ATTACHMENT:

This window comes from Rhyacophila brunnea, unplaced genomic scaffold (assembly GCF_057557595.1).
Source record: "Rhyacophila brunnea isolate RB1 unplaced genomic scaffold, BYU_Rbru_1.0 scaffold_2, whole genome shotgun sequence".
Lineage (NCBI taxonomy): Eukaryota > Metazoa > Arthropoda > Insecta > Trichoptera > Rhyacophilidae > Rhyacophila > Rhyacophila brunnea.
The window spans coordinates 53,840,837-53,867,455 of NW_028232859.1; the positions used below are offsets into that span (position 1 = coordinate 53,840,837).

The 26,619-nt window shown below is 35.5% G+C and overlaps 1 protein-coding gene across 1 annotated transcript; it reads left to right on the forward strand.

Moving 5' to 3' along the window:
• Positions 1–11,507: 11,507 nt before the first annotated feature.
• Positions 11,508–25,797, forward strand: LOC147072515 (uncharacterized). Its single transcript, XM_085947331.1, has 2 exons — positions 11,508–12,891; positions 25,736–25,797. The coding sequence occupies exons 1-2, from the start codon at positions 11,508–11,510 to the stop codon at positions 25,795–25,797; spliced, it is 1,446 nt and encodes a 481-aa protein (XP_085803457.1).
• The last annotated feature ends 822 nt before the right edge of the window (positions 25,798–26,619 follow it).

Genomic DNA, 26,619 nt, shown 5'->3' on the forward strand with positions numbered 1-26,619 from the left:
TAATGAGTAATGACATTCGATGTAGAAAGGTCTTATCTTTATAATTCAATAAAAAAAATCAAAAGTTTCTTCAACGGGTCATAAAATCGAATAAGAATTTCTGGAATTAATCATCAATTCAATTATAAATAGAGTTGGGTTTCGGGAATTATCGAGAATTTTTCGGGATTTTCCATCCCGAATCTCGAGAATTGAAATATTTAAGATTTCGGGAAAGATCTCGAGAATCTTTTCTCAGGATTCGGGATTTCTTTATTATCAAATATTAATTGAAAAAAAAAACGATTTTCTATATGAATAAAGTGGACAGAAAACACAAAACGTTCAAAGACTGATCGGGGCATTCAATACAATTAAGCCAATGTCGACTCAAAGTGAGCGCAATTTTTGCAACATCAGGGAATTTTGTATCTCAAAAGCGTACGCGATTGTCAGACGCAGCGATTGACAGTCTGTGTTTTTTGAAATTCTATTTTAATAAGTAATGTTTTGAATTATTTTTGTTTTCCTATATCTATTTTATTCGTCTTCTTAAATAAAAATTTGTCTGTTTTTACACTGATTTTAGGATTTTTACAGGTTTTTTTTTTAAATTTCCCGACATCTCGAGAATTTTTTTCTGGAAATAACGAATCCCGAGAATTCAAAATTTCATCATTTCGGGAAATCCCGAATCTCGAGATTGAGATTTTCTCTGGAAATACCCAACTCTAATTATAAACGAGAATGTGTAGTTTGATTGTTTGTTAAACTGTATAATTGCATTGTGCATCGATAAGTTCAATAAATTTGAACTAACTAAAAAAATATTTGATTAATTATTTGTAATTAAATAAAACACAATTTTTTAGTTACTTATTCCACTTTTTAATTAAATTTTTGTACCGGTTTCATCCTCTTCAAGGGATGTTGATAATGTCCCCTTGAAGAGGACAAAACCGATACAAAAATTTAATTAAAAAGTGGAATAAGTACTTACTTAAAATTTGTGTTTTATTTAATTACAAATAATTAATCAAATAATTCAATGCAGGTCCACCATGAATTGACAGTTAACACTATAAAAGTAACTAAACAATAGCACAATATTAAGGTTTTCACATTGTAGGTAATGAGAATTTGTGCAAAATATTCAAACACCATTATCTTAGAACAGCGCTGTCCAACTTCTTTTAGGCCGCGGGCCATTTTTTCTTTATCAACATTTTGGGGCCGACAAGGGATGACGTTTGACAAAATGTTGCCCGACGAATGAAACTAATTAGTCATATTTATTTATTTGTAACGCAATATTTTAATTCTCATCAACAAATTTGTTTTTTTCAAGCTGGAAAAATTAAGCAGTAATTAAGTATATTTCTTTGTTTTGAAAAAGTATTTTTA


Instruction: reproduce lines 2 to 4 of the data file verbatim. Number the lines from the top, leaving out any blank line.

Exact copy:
Source record: "Rhyacophila brunnea isolate RB1 unplaced genomic scaffold, BYU_Rbru_1.0 scaffold_2, whole genome shotgun sequence".
Lineage (NCBI taxonomy): Eukaryota > Metazoa > Arthropoda > Insecta > Trichoptera > Rhyacophilidae > Rhyacophila > Rhyacophila brunnea.
The window spans coordinates 53,840,837-53,867,455 of NW_028232859.1; the positions used below are offsets into that span (position 1 = coordinate 53,840,837).